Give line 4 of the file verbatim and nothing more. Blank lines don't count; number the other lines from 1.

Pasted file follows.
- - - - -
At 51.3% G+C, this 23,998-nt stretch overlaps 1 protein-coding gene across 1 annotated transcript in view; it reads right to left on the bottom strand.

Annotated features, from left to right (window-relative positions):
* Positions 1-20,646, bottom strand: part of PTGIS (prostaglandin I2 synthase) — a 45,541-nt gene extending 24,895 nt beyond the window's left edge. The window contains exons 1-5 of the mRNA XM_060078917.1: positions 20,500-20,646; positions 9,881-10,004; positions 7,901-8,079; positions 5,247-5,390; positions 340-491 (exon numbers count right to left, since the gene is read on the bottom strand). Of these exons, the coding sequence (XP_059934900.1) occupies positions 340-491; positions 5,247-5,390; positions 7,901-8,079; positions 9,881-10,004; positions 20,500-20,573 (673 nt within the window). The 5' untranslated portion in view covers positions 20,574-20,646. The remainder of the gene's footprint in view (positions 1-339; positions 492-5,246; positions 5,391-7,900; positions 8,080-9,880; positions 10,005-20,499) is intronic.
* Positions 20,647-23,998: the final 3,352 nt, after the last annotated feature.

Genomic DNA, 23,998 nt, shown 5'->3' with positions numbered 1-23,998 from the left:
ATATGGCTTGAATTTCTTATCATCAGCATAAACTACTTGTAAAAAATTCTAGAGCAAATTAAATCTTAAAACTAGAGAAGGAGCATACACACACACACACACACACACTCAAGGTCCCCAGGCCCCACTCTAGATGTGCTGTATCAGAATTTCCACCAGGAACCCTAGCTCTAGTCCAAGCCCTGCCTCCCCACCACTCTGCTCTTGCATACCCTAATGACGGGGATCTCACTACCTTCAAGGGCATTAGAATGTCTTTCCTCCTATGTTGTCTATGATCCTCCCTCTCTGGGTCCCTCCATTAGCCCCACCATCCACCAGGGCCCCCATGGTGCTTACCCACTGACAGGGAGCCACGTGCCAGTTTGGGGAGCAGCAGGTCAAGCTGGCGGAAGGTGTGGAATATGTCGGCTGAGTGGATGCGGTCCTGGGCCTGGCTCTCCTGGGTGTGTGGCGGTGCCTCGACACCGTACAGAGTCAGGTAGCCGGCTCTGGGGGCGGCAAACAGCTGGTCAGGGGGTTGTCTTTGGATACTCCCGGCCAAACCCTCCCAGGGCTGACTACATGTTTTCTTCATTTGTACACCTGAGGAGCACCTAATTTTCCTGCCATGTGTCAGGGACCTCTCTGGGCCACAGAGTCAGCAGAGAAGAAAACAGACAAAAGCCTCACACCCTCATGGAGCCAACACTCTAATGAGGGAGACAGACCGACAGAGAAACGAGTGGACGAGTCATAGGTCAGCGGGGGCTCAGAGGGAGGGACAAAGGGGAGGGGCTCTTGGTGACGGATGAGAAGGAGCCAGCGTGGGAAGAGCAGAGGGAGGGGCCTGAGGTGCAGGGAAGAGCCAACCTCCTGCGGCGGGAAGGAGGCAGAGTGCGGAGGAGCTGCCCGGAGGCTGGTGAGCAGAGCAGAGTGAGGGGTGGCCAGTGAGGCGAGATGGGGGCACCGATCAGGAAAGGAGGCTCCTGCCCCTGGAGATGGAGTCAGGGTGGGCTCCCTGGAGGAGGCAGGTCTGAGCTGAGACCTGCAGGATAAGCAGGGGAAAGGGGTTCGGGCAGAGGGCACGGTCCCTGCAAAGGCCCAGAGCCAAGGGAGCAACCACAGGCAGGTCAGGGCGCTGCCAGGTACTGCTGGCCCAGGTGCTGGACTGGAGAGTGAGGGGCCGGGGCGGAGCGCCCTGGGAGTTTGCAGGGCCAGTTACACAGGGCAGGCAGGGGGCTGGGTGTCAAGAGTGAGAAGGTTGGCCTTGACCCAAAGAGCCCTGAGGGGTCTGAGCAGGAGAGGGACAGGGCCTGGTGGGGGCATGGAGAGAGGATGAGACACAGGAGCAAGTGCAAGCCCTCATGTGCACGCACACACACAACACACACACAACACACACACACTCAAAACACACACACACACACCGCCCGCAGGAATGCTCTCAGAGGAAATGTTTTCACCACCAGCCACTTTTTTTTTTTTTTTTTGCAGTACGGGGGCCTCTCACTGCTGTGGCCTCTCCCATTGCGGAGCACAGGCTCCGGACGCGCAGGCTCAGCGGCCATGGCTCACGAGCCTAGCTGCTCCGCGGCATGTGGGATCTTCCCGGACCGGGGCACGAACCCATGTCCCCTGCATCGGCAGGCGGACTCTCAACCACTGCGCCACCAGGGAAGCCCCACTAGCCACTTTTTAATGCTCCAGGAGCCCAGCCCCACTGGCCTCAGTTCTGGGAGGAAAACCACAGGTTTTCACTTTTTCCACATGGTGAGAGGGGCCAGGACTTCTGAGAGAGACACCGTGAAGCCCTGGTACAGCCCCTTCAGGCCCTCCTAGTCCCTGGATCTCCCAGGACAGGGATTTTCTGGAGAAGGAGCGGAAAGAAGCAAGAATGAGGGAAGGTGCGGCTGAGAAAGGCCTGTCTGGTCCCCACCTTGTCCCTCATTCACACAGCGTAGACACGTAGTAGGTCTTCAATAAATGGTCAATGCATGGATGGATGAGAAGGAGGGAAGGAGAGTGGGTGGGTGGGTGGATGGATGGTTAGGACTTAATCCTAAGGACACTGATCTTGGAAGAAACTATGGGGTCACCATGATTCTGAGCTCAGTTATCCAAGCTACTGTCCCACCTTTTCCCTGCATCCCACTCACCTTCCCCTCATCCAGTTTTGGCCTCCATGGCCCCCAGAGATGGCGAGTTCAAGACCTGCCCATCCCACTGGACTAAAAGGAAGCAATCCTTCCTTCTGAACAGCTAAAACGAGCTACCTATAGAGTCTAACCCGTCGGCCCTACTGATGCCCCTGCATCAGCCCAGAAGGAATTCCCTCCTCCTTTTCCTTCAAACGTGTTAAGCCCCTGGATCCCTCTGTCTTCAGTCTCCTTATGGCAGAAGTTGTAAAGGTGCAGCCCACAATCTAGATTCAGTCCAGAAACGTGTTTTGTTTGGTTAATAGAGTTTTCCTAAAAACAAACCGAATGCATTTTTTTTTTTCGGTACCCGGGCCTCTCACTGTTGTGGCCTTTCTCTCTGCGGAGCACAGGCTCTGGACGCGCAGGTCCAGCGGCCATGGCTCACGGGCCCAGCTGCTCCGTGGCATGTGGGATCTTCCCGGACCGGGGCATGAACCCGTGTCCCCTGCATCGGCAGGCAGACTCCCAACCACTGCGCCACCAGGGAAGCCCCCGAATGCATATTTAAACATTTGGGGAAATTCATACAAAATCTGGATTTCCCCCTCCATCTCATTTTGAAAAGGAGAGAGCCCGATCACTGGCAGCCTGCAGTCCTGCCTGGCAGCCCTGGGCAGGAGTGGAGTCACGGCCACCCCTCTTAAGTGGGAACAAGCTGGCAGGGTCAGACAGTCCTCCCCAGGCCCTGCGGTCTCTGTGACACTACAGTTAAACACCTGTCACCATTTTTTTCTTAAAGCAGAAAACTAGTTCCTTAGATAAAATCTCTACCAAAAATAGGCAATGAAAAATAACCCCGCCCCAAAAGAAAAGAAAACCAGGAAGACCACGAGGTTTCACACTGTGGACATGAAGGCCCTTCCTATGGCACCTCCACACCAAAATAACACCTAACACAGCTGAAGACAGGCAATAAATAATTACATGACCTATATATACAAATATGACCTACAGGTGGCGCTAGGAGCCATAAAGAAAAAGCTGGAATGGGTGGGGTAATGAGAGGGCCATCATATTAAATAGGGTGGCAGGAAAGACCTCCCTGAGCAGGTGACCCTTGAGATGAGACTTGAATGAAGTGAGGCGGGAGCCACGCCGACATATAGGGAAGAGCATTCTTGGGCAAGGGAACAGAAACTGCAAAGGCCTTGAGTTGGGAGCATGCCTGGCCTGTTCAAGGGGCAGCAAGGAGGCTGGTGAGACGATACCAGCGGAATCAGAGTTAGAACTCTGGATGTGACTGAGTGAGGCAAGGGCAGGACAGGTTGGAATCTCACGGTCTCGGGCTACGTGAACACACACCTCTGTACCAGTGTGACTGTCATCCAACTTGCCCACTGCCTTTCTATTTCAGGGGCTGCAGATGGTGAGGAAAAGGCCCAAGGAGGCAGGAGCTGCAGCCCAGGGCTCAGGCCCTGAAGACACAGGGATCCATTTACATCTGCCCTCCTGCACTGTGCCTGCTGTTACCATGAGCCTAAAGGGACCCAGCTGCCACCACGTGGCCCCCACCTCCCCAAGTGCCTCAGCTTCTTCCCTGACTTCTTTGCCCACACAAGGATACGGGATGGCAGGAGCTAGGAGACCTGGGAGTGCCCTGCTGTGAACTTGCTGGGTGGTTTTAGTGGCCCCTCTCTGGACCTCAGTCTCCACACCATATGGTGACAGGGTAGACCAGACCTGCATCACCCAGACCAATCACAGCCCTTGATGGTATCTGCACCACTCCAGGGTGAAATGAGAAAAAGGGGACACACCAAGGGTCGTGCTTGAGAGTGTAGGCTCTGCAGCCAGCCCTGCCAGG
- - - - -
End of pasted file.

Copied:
* Positions 20,647-23,998: the final 3,352 nt, after the last annotated feature.